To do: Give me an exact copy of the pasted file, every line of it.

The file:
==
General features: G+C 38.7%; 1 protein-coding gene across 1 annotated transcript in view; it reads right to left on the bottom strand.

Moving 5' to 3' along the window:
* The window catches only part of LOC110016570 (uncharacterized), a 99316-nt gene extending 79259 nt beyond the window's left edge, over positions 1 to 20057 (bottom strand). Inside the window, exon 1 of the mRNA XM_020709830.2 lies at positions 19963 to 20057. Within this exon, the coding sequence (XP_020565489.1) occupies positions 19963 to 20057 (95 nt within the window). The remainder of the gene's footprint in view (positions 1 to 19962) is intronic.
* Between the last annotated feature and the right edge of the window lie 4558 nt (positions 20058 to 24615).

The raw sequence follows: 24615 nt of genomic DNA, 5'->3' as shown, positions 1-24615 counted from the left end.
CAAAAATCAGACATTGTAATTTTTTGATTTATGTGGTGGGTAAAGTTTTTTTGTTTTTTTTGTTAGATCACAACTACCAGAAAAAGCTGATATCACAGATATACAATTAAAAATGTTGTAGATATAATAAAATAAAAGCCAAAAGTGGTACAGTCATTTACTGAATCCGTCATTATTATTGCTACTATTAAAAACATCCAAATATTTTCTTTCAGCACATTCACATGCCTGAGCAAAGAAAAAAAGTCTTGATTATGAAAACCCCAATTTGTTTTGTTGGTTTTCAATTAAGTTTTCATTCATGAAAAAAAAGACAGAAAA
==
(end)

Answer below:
General features: G+C 38.7%; 1 protein-coding gene across 1 annotated transcript in view; it reads right to left on the bottom strand.

Moving 5' to 3' along the window:
* The window catches only part of LOC110016570 (uncharacterized), a 99316-nt gene extending 79259 nt beyond the window's left edge, over positions 1 to 20057 (bottom strand). Inside the window, exon 1 of the mRNA XM_020709830.2 lies at positions 19963 to 20057. Within this exon, the coding sequence (XP_020565489.1) occupies positions 19963 to 20057 (95 nt within the window). The remainder of the gene's footprint in view (positions 1 to 19962) is intronic.
* Between the last annotated feature and the right edge of the window lie 4558 nt (positions 20058 to 24615).

The raw sequence follows: 24615 nt of genomic DNA, 5'->3' as shown, positions 1-24615 counted from the left end.
CAAAAATCAGACATTGTAATTTTTTGATTTATGTGGTGGGTAAAGTTTTTTTGTTTTTTTTGTTAGATCACAACTACCAGAAAAAGCTGATATCACAGATATACAATTAAAAATGTTGTAGATATAATAAAATAAAAGCCAAAAGTGGTACAGTCATTTACTGAATCCGTCATTATTATTGCTACTATTAAAAACATCCAAATATTTTCTTTCAGCACATTCACATGCCTGAGCAAAGAAAAAAAGTCTTGATTATGAAAACCCCAATTTGTTTTGTTGGTTTTCAATTAAGTTTTCATTCATGAAAAAAAAGACAGAAAA